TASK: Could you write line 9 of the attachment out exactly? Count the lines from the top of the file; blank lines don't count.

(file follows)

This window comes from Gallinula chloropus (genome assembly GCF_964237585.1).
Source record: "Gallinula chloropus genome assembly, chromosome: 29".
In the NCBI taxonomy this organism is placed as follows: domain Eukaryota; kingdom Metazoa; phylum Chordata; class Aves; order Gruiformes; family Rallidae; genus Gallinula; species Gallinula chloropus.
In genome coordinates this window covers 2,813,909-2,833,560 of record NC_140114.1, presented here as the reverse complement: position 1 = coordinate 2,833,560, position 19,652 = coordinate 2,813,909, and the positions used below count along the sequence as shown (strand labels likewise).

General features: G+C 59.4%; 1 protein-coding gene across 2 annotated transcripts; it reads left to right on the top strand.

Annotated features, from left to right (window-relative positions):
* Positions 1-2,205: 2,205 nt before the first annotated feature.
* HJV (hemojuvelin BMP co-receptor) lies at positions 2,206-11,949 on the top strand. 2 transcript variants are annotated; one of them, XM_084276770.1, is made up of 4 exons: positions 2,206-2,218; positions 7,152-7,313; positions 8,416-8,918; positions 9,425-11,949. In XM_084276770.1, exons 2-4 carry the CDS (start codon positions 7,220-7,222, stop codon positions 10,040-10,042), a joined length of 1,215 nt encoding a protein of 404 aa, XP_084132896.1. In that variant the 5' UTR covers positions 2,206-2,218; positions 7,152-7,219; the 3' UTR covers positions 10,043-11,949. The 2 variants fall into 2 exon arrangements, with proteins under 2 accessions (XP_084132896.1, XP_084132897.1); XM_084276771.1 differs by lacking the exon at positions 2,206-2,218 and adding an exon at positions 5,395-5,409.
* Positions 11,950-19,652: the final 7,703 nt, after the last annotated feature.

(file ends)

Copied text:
* Positions 11,950-19,652: the final 7,703 nt, after the last annotated feature.